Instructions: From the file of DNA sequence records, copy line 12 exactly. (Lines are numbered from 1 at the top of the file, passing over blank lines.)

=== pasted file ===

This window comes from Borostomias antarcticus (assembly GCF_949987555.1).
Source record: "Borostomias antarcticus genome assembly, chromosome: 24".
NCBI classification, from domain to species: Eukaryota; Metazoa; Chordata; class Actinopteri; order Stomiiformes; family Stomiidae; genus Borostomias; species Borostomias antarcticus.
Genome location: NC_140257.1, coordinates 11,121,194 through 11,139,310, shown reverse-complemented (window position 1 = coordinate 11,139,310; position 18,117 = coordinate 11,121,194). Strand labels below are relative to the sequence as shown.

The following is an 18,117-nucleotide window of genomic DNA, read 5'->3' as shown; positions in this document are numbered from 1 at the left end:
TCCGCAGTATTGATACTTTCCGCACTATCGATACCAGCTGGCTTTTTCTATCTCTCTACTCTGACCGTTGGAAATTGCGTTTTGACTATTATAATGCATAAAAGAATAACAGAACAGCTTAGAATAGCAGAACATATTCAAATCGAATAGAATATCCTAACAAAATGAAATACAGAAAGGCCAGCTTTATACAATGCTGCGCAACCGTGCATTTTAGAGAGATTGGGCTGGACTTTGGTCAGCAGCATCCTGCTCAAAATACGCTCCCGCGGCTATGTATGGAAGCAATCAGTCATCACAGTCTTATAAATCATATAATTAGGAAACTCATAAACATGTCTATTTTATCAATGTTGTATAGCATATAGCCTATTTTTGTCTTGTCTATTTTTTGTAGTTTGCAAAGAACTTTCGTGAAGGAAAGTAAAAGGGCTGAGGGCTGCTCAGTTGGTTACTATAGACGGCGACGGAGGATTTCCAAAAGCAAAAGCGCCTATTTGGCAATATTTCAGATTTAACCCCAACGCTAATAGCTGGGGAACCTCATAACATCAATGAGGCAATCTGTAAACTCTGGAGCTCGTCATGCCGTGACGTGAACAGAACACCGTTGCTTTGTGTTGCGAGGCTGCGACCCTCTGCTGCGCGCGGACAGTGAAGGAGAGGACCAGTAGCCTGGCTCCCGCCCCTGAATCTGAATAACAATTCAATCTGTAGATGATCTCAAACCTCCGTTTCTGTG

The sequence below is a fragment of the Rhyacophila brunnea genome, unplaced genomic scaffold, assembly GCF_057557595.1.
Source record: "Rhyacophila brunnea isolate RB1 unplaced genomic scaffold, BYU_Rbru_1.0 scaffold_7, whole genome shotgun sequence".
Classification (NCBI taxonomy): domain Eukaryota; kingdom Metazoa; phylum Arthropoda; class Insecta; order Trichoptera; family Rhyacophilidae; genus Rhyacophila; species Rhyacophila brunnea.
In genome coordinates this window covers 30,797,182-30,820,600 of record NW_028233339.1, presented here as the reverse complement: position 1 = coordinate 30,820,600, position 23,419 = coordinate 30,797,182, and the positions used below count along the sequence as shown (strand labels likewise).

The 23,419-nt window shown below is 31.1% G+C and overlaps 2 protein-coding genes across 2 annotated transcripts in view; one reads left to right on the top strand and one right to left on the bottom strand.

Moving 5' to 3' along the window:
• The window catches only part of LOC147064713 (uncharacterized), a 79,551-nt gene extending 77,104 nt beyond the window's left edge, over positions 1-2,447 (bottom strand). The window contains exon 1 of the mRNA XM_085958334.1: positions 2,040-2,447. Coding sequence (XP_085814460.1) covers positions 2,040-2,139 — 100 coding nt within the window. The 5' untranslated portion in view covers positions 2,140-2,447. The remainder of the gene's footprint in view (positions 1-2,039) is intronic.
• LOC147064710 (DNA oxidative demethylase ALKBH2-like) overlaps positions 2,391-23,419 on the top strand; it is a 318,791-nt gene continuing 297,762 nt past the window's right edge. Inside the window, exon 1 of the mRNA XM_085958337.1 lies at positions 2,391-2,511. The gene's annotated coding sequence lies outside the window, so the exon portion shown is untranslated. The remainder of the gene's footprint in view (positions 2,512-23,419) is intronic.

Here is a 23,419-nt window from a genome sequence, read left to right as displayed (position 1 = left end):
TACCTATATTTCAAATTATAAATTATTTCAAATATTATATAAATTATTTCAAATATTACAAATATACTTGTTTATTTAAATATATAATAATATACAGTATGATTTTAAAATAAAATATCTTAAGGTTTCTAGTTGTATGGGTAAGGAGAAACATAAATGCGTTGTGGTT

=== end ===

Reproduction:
Moving 5' to 3' along the window: